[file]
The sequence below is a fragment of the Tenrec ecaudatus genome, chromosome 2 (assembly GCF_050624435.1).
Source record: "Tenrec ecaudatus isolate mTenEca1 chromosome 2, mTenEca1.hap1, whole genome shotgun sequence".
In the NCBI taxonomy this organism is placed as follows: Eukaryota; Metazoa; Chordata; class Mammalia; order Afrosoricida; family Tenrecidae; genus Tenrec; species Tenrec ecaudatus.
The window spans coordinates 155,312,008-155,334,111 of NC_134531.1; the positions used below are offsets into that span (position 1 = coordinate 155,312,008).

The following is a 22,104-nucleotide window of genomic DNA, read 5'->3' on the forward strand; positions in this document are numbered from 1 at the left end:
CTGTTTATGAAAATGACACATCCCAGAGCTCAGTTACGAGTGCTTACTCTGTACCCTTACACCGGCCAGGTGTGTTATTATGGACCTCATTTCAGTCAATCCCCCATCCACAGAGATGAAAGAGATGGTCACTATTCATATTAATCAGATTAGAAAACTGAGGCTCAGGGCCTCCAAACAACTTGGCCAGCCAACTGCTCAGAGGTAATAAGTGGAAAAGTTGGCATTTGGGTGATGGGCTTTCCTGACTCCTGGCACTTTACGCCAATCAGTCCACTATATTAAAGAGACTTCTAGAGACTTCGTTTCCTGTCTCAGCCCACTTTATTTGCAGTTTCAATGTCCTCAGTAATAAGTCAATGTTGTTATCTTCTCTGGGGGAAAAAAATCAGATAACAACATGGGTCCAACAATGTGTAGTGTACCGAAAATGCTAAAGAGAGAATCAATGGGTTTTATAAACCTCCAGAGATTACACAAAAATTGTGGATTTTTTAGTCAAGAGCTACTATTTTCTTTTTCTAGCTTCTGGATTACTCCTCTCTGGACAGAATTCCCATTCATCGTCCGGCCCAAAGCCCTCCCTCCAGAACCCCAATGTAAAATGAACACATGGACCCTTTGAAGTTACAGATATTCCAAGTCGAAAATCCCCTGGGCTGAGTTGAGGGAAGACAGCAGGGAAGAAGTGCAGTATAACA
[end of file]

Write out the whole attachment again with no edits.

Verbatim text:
The sequence below is a fragment of the Tenrec ecaudatus genome, chromosome 2 (assembly GCF_050624435.1).
Source record: "Tenrec ecaudatus isolate mTenEca1 chromosome 2, mTenEca1.hap1, whole genome shotgun sequence".
In the NCBI taxonomy this organism is placed as follows: Eukaryota; Metazoa; Chordata; class Mammalia; order Afrosoricida; family Tenrecidae; genus Tenrec; species Tenrec ecaudatus.
The window spans coordinates 155,312,008-155,334,111 of NC_134531.1; the positions used below are offsets into that span (position 1 = coordinate 155,312,008).

The following is a 22,104-nucleotide window of genomic DNA, read 5'->3' on the forward strand; positions in this document are numbered from 1 at the left end:
CTGTTTATGAAAATGACACATCCCAGAGCTCAGTTACGAGTGCTTACTCTGTACCCTTACACCGGCCAGGTGTGTTATTATGGACCTCATTTCAGTCAATCCCCCATCCACAGAGATGAAAGAGATGGTCACTATTCATATTAATCAGATTAGAAAACTGAGGCTCAGGGCCTCCAAACAACTTGGCCAGCCAACTGCTCAGAGGTAATAAGTGGAAAAGTTGGCATTTGGGTGATGGGCTTTCCTGACTCCTGGCACTTTACGCCAATCAGTCCACTATATTAAAGAGACTTCTAGAGACTTCGTTTCCTGTCTCAGCCCACTTTATTTGCAGTTTCAATGTCCTCAGTAATAAGTCAATGTTGTTATCTTCTCTGGGGGAAAAAAATCAGATAACAACATGGGTCCAACAATGTGTAGTGTACCGAAAATGCTAAAGAGAGAATCAATGGGTTTTATAAACCTCCAGAGATTACACAAAAATTGTGGATTTTTTAGTCAAGAGCTACTATTTTCTTTTTCTAGCTTCTGGATTACTCCTCTCTGGACAGAATTCCCATTCATCGTCCGGCCCAAAGCCCTCCCTCCAGAACCCCAATGTAAAATGAACACATGGACCCTTTGAAGTTACAGATATTCCAAGTCGAAAATCCCCTGGGCTGAGTTGAGGGAAGACAGCAGGGAAGAAGTGCAGTATAACA